For years we have espoused that business owners need to find their old insurance policies and store them in a safe, dry and fireproof place.  CGL policies were purchased by business owners to cover them against liability exposures of a business, unless such liabilities were specifically excluded in the policy.  Generally speaking, prior to the early 1970’s, CGL policies did not contain language that excluded environmental pollution and contamination.  Between ~1972 to ~1985, CGL policies contained language that covered “unexpected and unintended releases”.  Such unexpected and unintended releases mean accidental releases or accidental spills, not intentional releases, which would be better defined as dumping or disposing.  For example, common insurance policy language in the 70’s and 80’s states, “This policy does not apply: To personal injury or property damage arising out of the discharge, dispersal, release or escape of smoke, vapors, soot, fumes, acids, alkalis, toxic chemicals, liquids or gases, waste materials or other irritants, contaminants or pollutants into or upon land, the atmosphere or any water course or body of water, but this exclusion does not apply if such discharge, dispersal, release or escape is sudden and accidental.”

After ~1985, most insurance companies added very specific language to CGL policies that contained absolute pollution exclusion.  In other words, they were not covering individuals and businesses for pollution or contamination associated with dry cleaning operations.  A separate environmental policy would be required to cover environmental pollution and contamination

Better still, the courts in some states have ruled that the term “pollution” and therefore “pollution exclusion” is an ambiguous term the way the insurance policies were written, even after the nationwide changes that took place in ~1985.  Consider this logic, gasoline is purchased by a service station.  If an accident happened while you were filling your car at that service station that injured you or someone you were with, you would expect the service station or someone involved with the accident to have insurance that would pay for your injuries.  Yet, if the gasoline drained into the ground and caused contamination to a drinking water body it was not covered by insurance because the gasoline was now considered a contaminant.  I think that logic was in play when courts of some states ruled that the word contamination was ambiguous.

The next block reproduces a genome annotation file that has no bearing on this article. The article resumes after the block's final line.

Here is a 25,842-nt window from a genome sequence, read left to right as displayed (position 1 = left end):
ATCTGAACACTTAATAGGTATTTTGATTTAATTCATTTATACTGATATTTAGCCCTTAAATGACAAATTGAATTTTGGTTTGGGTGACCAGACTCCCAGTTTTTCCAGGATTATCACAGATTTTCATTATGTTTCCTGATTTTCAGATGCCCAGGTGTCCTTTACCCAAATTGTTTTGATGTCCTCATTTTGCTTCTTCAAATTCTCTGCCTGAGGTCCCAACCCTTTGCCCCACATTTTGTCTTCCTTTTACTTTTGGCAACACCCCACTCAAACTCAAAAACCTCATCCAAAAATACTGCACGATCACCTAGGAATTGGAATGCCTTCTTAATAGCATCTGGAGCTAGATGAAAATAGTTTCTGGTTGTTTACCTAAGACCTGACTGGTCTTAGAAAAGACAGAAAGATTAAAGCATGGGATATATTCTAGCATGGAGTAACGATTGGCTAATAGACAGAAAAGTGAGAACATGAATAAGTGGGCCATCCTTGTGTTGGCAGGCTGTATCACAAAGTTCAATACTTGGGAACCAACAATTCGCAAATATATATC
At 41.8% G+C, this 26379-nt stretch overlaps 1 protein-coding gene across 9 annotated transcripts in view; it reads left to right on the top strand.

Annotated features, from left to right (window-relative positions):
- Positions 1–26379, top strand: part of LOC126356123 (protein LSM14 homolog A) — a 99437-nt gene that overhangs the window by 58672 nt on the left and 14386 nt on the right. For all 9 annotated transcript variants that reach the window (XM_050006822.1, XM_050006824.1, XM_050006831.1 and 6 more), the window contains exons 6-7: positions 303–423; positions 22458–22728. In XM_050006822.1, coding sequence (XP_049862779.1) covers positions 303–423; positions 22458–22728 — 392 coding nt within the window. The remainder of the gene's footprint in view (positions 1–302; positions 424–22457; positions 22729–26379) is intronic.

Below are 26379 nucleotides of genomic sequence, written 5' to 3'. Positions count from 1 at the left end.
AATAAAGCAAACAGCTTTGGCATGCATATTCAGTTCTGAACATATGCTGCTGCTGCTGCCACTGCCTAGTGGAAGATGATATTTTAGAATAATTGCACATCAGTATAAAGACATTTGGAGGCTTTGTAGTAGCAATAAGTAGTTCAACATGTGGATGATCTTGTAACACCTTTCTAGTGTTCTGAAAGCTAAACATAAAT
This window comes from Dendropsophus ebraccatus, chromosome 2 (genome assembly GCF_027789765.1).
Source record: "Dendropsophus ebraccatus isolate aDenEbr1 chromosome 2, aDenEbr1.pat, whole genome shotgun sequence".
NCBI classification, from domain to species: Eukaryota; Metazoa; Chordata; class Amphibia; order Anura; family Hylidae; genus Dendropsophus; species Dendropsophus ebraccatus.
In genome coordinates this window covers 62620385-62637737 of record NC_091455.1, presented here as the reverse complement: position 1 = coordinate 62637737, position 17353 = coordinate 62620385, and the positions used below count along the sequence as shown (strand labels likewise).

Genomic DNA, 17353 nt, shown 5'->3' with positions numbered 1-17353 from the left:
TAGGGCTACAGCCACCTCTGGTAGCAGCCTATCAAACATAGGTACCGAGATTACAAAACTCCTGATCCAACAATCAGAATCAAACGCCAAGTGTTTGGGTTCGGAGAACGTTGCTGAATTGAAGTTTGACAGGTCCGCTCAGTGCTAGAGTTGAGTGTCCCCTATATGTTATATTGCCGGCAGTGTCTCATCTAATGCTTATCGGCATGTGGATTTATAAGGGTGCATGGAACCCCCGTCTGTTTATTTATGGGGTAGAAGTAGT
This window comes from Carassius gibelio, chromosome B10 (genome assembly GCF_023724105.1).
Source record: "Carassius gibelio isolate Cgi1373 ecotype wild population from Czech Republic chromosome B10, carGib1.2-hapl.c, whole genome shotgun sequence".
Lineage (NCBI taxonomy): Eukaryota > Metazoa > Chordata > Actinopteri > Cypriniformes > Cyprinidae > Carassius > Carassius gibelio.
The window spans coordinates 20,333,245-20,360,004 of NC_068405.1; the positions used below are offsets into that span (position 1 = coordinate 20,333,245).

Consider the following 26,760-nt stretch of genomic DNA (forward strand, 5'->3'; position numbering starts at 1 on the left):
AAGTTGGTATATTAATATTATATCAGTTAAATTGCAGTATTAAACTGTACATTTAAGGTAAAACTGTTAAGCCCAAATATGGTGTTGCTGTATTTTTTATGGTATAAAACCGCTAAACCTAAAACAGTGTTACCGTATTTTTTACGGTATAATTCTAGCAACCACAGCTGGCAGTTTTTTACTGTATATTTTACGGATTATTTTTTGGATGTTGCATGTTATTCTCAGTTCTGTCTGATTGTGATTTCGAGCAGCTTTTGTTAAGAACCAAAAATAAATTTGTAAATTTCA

So, going back to the basic point, if you or your business bought CGL insurance before the policies contained absolute pollution exclusion language, you are likely to have insurance coverage that can address environmental contamination, even if that contamination has only been recently discovered.  If you acquired the business, the business before you may have insurance that would cover environmental contamination costs.

You might ask, that’s all great, but what if I can’t find my old policies or the policies that were bought by former owners?  In my experience, more times than not, those old policies (or evidence of insurance) can still be found.  There are companies that have investigators called insurance archeologists that focus on finding old policies or evidence of old policies.  In my experience, more often than not, a good insurance archeologist can find evidence of old insurance.

OK, you have found old insurance, now what?  Insurance is designed to defend and indemnify a policyholder against a claim.  That claim is the demand from the regulatory agency or third party requiring action to mitigate the damage or harm.   In some states a claim or suit could be a letter from the regulatory agency or a neighboring property owner demanding a response to identified environmental contamination.  In other states the courts have determined that the insurers must only defend an actual lawsuit.

In pulling this concept together, a defense would include paying for lawyers dealing with the environmental contamination.  A defense would also include quantifying an individual or business’s exposure and liability.  The only way to quantify environmental liability is to collect environmental samples (e.g. soil, soil gas, indoor vapor, and groundwater).  It would also mean determining how expensive a cleanup would be, which means that aquifer tests, feasibility studies, and remediation technology evaluations, should be covered.